Give Bo Pelini credit: He won't bend his rules for talented players. That was the message sent more emphatically than ever with the dismissal of Quentin Castille, a talented if somewhat oft-troubled running back who was going to be option 1b at the tailback position this year behind Roy Helu.
Castille, who showed his true potential in spectacular fashion in last year's Gator Bowl victory over Clemson, sat out his last three practices in street clothes before Pelini made it official on Saturday.
When I found out, I was camping with some friends, but the announcement put a cloud of disappointment over the rest of the day for my brother and me. We, like many Husker fans, were excited to see what Castille could do this year in a season where the running game was seemingly going to become the featured part of the offense.
Reactions from most of the fans, and the media community, have been pretty supportive of Pelini's decision. In an era when many teams would simply handle a non-legal issue internally, Pelini made a stand and showed that every player, no matter how talented, must abide by his rules, or he'll be shown the door.
Said Pelini on Jim Rome's radio show yesterday:
“When you’re setting up a program and you’re forming a culture, in my world it’s pretty black and white. There’s not a lot of gray. You’re going do what’s asked of you. There’s going to be repercussions when you screw up.
"Unfortunately for ‘Q,’ he made some mistakes and he made one too many…one thing our kids understand here is it’s not about any one person, it’s about the 'N' on the side of your helmet…our players understand why the decision was made.”
When I talked to my dad (the man most responsible for my Husker brainwashing), he seemed pretty disappointed with the move.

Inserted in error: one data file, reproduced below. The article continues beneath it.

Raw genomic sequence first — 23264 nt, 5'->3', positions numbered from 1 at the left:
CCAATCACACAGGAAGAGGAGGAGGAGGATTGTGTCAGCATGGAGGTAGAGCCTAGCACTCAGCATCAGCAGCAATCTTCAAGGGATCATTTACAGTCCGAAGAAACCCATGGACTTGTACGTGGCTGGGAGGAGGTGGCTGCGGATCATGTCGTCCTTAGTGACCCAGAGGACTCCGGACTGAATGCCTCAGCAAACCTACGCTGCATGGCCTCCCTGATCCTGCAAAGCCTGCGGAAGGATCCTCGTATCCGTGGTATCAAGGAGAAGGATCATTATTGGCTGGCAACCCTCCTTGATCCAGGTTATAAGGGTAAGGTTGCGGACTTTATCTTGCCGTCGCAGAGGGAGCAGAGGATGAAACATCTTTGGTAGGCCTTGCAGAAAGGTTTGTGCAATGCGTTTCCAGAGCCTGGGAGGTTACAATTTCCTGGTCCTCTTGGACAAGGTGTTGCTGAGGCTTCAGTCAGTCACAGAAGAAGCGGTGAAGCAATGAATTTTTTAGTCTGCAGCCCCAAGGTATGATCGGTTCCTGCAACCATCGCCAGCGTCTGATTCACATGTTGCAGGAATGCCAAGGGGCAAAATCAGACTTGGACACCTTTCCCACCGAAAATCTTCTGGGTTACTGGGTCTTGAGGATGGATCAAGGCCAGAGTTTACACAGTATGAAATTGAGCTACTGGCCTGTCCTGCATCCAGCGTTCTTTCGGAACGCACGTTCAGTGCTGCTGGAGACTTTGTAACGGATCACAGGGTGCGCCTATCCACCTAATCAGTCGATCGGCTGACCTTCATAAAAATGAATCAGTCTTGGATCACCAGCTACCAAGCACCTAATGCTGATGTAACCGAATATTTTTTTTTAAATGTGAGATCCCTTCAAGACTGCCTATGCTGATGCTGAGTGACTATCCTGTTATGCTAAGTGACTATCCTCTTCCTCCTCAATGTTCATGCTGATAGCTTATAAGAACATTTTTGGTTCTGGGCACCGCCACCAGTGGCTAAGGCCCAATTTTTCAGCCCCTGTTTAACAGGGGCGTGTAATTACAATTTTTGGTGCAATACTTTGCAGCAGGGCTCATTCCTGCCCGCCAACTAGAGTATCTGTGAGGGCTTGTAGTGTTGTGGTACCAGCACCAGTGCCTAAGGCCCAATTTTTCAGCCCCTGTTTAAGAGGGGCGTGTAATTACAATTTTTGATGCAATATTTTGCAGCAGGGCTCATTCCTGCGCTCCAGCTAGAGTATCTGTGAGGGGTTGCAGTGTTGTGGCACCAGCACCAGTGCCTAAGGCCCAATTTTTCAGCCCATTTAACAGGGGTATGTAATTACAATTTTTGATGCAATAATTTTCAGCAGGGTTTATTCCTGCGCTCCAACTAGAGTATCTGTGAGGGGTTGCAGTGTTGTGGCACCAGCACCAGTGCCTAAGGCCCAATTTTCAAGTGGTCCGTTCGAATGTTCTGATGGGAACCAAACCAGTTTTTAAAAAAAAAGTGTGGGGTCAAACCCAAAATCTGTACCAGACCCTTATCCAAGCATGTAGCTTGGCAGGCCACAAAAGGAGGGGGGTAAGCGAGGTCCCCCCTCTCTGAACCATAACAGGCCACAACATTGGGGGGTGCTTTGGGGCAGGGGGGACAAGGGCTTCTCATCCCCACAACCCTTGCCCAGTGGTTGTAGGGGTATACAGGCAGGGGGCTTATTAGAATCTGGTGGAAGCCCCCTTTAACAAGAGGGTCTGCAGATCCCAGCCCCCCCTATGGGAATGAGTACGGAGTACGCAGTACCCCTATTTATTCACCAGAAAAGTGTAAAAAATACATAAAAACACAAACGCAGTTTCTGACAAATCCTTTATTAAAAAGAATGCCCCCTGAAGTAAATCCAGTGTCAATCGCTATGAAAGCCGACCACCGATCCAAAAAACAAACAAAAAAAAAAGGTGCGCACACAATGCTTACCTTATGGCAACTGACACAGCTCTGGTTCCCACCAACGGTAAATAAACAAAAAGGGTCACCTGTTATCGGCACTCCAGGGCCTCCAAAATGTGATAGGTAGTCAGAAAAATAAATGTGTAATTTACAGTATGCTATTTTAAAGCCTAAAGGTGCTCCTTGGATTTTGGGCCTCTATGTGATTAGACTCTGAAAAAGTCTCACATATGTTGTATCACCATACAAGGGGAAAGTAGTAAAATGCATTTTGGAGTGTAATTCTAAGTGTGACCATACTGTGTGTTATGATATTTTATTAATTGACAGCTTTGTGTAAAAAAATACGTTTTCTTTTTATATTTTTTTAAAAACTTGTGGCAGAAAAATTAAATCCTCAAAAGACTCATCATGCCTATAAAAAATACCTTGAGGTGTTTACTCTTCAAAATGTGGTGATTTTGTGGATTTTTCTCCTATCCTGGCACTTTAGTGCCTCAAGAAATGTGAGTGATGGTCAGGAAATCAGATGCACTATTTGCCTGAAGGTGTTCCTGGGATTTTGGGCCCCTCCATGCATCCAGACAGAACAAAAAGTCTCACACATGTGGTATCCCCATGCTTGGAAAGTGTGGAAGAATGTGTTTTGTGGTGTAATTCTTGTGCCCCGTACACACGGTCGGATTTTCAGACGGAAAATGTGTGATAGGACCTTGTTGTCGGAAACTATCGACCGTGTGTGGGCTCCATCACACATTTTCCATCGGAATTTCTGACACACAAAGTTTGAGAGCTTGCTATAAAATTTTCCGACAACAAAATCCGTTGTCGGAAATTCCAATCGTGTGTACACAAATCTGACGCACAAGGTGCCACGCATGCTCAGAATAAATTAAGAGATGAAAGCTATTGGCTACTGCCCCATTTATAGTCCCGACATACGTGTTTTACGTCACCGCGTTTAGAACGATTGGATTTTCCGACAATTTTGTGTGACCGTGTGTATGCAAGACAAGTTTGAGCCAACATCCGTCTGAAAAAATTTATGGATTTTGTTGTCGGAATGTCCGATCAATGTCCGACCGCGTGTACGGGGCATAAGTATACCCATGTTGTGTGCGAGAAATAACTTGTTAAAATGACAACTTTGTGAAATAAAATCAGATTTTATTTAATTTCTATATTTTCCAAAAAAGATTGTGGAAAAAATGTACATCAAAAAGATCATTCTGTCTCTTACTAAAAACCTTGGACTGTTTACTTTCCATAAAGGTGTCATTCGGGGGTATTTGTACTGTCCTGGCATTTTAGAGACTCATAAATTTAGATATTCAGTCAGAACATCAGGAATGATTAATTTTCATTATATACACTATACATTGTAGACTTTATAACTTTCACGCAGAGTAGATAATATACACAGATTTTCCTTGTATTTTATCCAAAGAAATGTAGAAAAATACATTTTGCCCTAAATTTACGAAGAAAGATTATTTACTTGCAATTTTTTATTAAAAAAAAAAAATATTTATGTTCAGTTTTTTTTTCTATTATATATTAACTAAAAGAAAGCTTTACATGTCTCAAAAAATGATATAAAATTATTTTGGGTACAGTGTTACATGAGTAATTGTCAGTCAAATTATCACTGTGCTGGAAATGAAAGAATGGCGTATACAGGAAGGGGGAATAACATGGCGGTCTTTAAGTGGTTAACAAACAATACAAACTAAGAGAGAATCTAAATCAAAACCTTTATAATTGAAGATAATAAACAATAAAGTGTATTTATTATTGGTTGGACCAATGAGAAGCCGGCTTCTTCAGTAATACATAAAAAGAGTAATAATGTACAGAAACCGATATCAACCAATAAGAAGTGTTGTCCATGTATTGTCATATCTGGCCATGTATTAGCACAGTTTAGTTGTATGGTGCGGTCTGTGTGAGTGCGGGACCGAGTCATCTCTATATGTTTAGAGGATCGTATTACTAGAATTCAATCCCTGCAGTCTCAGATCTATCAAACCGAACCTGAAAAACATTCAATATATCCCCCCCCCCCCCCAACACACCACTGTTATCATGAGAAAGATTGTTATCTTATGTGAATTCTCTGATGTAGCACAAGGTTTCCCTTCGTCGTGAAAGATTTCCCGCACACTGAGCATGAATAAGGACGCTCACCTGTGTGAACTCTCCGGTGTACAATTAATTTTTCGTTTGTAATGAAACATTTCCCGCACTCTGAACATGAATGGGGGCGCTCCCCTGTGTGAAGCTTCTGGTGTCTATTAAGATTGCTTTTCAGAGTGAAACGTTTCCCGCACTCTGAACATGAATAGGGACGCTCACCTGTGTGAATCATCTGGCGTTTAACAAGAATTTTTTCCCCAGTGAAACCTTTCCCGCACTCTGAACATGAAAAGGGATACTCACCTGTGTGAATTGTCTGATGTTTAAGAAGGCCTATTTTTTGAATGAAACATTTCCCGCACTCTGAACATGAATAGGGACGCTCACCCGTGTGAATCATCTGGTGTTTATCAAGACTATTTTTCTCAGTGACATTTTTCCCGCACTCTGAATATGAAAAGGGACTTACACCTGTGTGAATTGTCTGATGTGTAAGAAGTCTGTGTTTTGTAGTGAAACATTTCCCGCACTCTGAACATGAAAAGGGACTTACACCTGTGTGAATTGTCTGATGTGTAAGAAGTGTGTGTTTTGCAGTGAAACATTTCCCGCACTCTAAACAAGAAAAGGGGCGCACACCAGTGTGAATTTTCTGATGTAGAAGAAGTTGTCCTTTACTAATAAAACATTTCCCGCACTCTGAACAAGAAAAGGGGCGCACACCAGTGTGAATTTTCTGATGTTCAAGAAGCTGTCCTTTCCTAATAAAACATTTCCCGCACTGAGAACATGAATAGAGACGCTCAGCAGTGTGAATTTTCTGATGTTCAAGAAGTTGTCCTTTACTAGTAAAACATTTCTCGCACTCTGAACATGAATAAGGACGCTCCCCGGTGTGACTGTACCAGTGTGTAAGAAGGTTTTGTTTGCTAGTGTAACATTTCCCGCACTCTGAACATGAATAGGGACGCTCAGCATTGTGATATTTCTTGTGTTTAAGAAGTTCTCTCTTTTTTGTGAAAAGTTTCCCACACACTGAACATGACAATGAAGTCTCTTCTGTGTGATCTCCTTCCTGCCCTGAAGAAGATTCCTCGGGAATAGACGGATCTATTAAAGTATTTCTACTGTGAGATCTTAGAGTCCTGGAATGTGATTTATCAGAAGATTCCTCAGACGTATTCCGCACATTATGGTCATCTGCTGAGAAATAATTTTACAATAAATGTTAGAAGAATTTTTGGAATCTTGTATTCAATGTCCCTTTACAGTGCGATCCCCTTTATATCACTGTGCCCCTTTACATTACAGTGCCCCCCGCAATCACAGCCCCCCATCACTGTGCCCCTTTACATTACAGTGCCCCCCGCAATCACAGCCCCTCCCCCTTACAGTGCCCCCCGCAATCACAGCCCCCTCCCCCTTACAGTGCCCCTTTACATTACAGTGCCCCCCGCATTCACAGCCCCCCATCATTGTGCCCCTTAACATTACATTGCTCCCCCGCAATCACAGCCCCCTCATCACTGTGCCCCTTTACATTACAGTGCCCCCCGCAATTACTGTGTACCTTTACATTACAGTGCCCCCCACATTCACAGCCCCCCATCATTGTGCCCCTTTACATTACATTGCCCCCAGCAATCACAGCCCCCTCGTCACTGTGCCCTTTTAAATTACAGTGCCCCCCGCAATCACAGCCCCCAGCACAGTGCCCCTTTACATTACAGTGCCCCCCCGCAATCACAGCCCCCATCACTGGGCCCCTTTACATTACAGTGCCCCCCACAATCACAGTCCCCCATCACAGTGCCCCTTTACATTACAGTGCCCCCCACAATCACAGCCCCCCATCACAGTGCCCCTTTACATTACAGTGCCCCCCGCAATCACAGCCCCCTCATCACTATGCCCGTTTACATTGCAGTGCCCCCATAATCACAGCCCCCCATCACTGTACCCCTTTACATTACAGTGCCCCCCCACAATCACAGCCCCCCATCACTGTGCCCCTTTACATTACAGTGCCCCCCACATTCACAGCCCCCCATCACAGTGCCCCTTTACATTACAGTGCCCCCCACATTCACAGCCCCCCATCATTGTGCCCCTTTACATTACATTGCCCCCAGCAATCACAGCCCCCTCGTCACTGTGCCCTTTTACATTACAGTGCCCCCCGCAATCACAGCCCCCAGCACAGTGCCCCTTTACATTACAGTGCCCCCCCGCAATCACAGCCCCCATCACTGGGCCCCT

The way he saw it, if Johnny Rogers was allowed to stay on the team after robbing a gas station back in '72, or Lawrence Phillips after that whole situation in '95, then why should Quentin be booted?
While I understand that argument, I think he fails to see the difference between Osborne and Pelini.
Osborne believed that by keeping them in the program, he could continue to help them change their ways and give them a chance to rehabilitate themselves, whereas if they were let go, they could continue a downward spiral. Osborne, in his 1996 book On Solid Ground:
"Permanently dismissing Lawrence from the football team wouldn't have helped any of my family members or anyone else's family. If anything, it might have made things worse. By not getting the needed treatment, something similar may have happened in the future.
"At least if he were on the team, I could make sure he would get the help he needed...I hope people understand that we tried to do what was best for Lawrence as a human being and not simply to win football games."
Pelini, on the other hand, has his own opinions on player discipline. Since he's taken over the program, over a dozen players have left the program, and while not all of them are for player discipline, you have to wonder how many of them knew they would not be able to tolerate the elevated expectations that came with Pelini's hiring.